The Panorama Of Professions And Trades (1837)

As I recover from gallbladder surgery the most frustrating thing is not being able to work in my shop for a week.  I feel pretty darn good but I’m not supposed to lift anything over ten pounds, push a plane, etc. Probably not a good idea to go to the sawmill and sort through lumber either.

Nor would it be a good time to learn to play dulcimer while riding a unicycle.

I’m taking the time to design a new instrument or two and find myself exploring the wealth of old information available via new technology.

Here’ a fun one. Books of this type were given to young people (well, probably young men keeping the time of history in mind) to help them learn about the various professions they could pursue.

The Panorama of Professions and Trades

So take a gander and see if you think you are more cut-out to be an architect, a shipwright, a clergyman, a tanner, a mason….

You can download “The Panorama of Professions And Trades” by Edward Hazen at Google Books

A better quality scan in two volumes of a nearly identical volume by the same author titled “Popular Technology; or, Professions and Trades” by the same author is available at the Internet Archive.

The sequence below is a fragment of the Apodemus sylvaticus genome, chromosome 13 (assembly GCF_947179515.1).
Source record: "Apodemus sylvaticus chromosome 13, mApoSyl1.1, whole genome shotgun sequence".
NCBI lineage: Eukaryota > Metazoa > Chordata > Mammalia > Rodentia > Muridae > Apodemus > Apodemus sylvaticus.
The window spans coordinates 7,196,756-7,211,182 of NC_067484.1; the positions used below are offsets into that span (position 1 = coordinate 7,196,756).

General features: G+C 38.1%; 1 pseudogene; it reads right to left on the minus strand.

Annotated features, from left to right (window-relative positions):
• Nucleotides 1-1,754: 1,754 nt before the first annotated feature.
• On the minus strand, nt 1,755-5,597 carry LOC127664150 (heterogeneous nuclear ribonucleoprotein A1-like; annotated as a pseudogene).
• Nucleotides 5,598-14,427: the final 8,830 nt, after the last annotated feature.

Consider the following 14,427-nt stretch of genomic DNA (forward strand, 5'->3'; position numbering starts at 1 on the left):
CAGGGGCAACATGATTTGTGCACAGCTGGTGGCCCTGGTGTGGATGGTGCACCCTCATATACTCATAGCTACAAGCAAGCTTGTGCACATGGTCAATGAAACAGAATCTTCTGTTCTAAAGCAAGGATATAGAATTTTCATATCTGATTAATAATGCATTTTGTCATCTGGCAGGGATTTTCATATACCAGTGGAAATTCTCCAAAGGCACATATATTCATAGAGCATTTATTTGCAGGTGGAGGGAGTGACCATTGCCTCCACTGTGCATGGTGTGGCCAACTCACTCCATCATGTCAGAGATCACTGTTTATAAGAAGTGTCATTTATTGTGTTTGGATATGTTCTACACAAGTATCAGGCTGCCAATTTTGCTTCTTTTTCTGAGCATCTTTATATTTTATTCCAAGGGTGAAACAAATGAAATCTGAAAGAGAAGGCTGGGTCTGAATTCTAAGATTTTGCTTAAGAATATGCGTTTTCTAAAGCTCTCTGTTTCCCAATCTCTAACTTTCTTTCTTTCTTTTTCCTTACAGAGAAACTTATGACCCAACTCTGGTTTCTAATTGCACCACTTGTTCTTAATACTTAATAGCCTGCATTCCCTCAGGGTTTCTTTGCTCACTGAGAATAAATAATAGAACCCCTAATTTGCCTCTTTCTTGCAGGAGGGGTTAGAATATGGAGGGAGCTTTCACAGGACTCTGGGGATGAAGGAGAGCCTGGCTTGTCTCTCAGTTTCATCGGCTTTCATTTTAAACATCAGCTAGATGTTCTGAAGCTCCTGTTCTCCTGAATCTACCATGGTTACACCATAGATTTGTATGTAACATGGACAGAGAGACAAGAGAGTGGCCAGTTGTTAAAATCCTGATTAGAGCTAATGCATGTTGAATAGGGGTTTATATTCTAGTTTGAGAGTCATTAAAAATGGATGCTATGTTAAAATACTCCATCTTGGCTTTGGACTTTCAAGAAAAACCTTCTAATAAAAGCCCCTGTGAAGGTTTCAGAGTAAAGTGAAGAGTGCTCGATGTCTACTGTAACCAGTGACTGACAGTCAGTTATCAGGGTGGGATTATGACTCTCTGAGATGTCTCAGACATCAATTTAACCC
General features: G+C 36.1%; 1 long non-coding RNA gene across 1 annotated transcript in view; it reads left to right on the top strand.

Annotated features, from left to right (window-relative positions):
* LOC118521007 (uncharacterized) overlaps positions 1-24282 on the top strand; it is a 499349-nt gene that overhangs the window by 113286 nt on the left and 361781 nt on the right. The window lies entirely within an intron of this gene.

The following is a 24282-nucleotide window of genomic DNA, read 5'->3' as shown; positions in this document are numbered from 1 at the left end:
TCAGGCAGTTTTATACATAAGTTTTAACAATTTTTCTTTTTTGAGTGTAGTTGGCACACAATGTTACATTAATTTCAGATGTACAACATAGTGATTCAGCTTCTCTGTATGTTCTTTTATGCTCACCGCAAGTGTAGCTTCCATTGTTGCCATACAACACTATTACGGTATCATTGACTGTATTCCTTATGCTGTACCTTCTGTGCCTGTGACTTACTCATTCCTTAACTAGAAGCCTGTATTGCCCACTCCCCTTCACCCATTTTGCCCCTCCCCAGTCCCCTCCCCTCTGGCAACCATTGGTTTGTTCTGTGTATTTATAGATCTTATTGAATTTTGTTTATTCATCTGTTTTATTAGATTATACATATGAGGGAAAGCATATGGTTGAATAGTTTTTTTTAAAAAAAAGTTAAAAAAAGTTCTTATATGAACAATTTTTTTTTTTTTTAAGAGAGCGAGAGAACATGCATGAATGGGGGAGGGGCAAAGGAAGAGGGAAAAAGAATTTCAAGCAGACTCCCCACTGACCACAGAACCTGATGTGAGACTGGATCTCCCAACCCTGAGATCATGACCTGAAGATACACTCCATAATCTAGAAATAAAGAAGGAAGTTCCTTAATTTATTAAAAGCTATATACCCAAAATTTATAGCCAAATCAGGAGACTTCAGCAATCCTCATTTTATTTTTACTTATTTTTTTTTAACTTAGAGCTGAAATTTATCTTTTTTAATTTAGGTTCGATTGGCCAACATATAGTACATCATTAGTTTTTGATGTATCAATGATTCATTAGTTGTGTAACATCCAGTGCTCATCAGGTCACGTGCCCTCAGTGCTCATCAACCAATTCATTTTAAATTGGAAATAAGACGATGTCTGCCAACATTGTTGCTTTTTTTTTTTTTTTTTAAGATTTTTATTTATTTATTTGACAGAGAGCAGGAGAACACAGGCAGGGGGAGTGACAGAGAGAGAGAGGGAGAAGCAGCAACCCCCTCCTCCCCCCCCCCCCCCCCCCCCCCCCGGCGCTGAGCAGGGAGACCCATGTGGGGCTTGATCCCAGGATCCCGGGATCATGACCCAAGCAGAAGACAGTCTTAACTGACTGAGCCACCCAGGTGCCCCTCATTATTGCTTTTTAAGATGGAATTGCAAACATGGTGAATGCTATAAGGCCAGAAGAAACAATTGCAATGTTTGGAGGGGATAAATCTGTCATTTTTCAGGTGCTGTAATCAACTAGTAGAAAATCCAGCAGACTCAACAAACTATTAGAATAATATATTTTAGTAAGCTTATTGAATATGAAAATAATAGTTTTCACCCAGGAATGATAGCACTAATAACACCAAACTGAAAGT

You can be a carpenter!

This could be you!

Make dozens of dollars as a luthier!

 

 



3 thoughts on “The Panorama Of Professions And Trades (1837)

  1. Glad you’re healed up enough to work in the shop again (by the time I’ve looked at the book linked above).

    Pretty fascinating to review topics I know something about. On page 44, where it talks about spinning (“This operation is, in most cases, performed by females . . .”), it describes spinning on a great wheel (which it says is used for wool–not always true) and a flyer wheel (described as used for flax–also not always true). Yes, the wheels are often *called* “wool” and “flax” wheels, but. . . . It also describes the early-industrial jennies, frames, and mules. Anyway, parts of the original hand technology may have already been fading from common knowledge by the time this book was written, in *1837*–or, in attempting to cover such a broad territory of trades, the author understandably did not research each in depth.

    Anyway, intriguing to look up a familiar topic and see how he presents it!

    And to think about which skills we still, in the twenty-first century, would do well to maintain.

  2. Hi Randy,

    Thanks for the kind words. Surgery was a breeze as far as such things go. Looking forward to getting back into the shop in a few days. And I’ll stay off the unicycle!

  3. Randy J. Arnold

    Hi Doug,

    I hate to hear about the surgery. I hope you have a speedy recovery…and stay off of that unicycle!

    Randy

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